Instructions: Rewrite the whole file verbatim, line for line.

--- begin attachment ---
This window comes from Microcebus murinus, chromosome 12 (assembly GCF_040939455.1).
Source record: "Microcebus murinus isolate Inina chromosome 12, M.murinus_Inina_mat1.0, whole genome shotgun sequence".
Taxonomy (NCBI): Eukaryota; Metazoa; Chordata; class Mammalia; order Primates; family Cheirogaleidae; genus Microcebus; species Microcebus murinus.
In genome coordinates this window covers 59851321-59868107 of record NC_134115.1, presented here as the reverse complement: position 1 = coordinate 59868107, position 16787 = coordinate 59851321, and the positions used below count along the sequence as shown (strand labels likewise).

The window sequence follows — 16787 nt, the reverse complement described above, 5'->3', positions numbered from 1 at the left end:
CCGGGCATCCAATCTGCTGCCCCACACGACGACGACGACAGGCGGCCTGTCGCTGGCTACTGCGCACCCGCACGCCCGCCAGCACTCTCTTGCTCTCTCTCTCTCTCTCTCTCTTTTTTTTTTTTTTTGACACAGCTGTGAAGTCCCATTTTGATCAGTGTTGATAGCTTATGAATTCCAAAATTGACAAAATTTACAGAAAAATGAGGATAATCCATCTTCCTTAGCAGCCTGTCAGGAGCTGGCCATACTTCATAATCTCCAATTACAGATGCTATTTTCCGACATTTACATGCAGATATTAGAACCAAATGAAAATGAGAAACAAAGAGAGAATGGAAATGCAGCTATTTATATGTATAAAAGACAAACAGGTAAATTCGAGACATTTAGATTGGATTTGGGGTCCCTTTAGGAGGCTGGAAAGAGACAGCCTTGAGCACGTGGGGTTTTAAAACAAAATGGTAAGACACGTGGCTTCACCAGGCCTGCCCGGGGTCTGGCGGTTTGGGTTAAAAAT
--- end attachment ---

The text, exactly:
This window comes from Microcebus murinus, chromosome 12 (assembly GCF_040939455.1).
Source record: "Microcebus murinus isolate Inina chromosome 12, M.murinus_Inina_mat1.0, whole genome shotgun sequence".
Taxonomy (NCBI): Eukaryota; Metazoa; Chordata; class Mammalia; order Primates; family Cheirogaleidae; genus Microcebus; species Microcebus murinus.
In genome coordinates this window covers 59851321-59868107 of record NC_134115.1, presented here as the reverse complement: position 1 = coordinate 59868107, position 16787 = coordinate 59851321, and the positions used below count along the sequence as shown (strand labels likewise).

The window sequence follows — 16787 nt, the reverse complement described above, 5'->3', positions numbered from 1 at the left end:
CCGGGCATCCAATCTGCTGCCCCACACGACGACGACGACAGGCGGCCTGTCGCTGGCTACTGCGCACCCGCACGCCCGCCAGCACTCTCTTGCTCTCTCTCTCTCTCTCTCTCTTTTTTTTTTTTTTTGACACAGCTGTGAAGTCCCATTTTGATCAGTGTTGATAGCTTATGAATTCCAAAATTGACAAAATTTACAGAAAAATGAGGATAATCCATCTTCCTTAGCAGCCTGTCAGGAGCTGGCCATACTTCATAATCTCCAATTACAGATGCTATTTTCCGACATTTACATGCAGATATTAGAACCAAATGAAAATGAGAAACAAAGAGAGAATGGAAATGCAGCTATTTATATGTATAAAAGACAAACAGGTAAATTCGAGACATTTAGATTGGATTTGGGGTCCCTTTAGGAGGCTGGAAAGAGACAGCCTTGAGCACGTGGGGTTTTAAAACAAAATGGTAAGACACGTGGCTTCACCAGGCCTGCCCGGGGTCTGGCGGTTTGGGTTAAAAAT